Jordan Canonical Form

The *block diagonal* system having the eigenvalues along the
diagonal and ones in some of the superdiagonal elements (which serve
to couple repeated eigenvalues) is called *Jordan canonical
form*. Each block size corresponds to the multiplicity of the repeated
pole. As an example, a pole
of multiplicity
could give
rise to the following
*Jordan block*:

The ones along the superdiagonal serve to couple the states corresponding to and generate polynomial amplitude envelopes multiplying the sampled exponential .

or even three Jordan blocks of order 1. The number of Jordan blocks associated with a single pole is equal to the number of linearly independent eigenvectors of the transition matrix associated with eigenvalue . If all eigenvectors of are linearly independent, the system can be diagonalized after all, and any repeated roots are ``uncoupled'' and behave like non-repeated roots (no polynomial amplitude envelopes).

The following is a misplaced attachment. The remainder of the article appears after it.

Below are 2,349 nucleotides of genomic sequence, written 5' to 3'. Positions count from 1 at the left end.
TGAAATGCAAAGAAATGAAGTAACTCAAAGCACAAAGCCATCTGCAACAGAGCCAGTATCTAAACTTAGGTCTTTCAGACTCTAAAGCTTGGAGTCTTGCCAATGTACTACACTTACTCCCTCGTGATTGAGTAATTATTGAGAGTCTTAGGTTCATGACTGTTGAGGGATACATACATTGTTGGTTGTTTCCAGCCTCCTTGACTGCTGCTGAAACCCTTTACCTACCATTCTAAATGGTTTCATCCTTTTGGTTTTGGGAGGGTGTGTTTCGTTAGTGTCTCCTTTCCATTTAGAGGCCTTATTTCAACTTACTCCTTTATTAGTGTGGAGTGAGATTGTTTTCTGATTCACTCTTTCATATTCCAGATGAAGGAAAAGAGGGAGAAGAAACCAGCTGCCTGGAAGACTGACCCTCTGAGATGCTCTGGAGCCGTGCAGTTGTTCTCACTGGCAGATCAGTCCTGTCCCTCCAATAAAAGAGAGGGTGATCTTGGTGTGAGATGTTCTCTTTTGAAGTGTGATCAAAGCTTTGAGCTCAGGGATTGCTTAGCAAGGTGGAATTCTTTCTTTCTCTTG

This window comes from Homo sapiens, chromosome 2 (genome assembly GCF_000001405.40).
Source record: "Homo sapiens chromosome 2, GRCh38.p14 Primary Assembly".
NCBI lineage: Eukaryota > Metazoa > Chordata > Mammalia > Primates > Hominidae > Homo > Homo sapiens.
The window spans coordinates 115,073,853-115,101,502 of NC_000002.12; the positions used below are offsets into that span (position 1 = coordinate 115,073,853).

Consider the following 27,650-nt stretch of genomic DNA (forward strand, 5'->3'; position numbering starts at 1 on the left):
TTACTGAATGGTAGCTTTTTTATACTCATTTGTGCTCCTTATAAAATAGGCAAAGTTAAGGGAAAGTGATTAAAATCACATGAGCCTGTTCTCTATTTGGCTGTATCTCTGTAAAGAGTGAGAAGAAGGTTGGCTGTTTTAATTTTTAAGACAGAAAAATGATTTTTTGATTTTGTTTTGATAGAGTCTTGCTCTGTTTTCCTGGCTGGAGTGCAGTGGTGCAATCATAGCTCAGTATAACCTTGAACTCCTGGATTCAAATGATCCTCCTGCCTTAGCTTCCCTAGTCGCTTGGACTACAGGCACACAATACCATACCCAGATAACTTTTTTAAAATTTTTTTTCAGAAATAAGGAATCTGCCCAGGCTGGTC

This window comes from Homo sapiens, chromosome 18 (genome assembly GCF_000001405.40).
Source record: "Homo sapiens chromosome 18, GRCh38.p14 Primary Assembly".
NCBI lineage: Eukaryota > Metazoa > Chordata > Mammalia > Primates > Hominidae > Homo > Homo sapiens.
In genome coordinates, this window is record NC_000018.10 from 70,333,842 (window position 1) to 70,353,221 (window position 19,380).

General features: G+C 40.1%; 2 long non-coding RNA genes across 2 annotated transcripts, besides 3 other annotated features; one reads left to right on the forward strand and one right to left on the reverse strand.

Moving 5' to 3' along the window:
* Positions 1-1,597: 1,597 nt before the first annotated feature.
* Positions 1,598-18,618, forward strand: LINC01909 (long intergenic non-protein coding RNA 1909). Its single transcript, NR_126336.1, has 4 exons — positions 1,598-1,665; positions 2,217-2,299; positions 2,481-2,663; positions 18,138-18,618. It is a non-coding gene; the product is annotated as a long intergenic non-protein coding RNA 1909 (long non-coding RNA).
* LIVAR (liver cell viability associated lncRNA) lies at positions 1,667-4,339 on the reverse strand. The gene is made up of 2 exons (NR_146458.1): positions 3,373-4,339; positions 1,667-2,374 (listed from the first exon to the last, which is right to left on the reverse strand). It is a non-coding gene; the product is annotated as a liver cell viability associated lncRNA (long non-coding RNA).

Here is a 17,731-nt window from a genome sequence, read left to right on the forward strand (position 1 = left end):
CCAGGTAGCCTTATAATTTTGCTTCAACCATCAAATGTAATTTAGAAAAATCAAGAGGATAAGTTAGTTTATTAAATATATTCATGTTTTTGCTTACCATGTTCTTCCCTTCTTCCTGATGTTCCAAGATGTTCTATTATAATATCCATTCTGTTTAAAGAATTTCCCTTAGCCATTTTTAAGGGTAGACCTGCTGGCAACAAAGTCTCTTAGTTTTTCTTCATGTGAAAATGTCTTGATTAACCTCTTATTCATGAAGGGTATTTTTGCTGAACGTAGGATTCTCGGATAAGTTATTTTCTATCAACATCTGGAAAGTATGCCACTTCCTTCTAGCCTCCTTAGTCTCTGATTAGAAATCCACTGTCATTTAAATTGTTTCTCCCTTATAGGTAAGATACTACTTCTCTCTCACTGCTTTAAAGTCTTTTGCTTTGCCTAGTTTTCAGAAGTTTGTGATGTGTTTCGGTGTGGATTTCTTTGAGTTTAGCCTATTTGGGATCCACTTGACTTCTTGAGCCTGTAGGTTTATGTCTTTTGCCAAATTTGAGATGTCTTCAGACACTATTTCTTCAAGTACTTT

Interestingly, neither Matlab nor Octave seem to have a numerical
function for computing the Jordan canonical form of a matrix. Matlab
will try to do it *symbolically* when the matrix entries are
given as exact rational numbers (ratios of integers) by the
`jordan` function, which requires the Maple symbolic
mathematics toolbox. Numerically, it is generally difficult to
distinguish between poles that are repeated exactly, and poles that
are merely close together. The `residuez` function sets a
numerical threshold below which poles are treated as repeated.

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Center for Computer Research in Music and Acoustics (CCRMA), Stanford University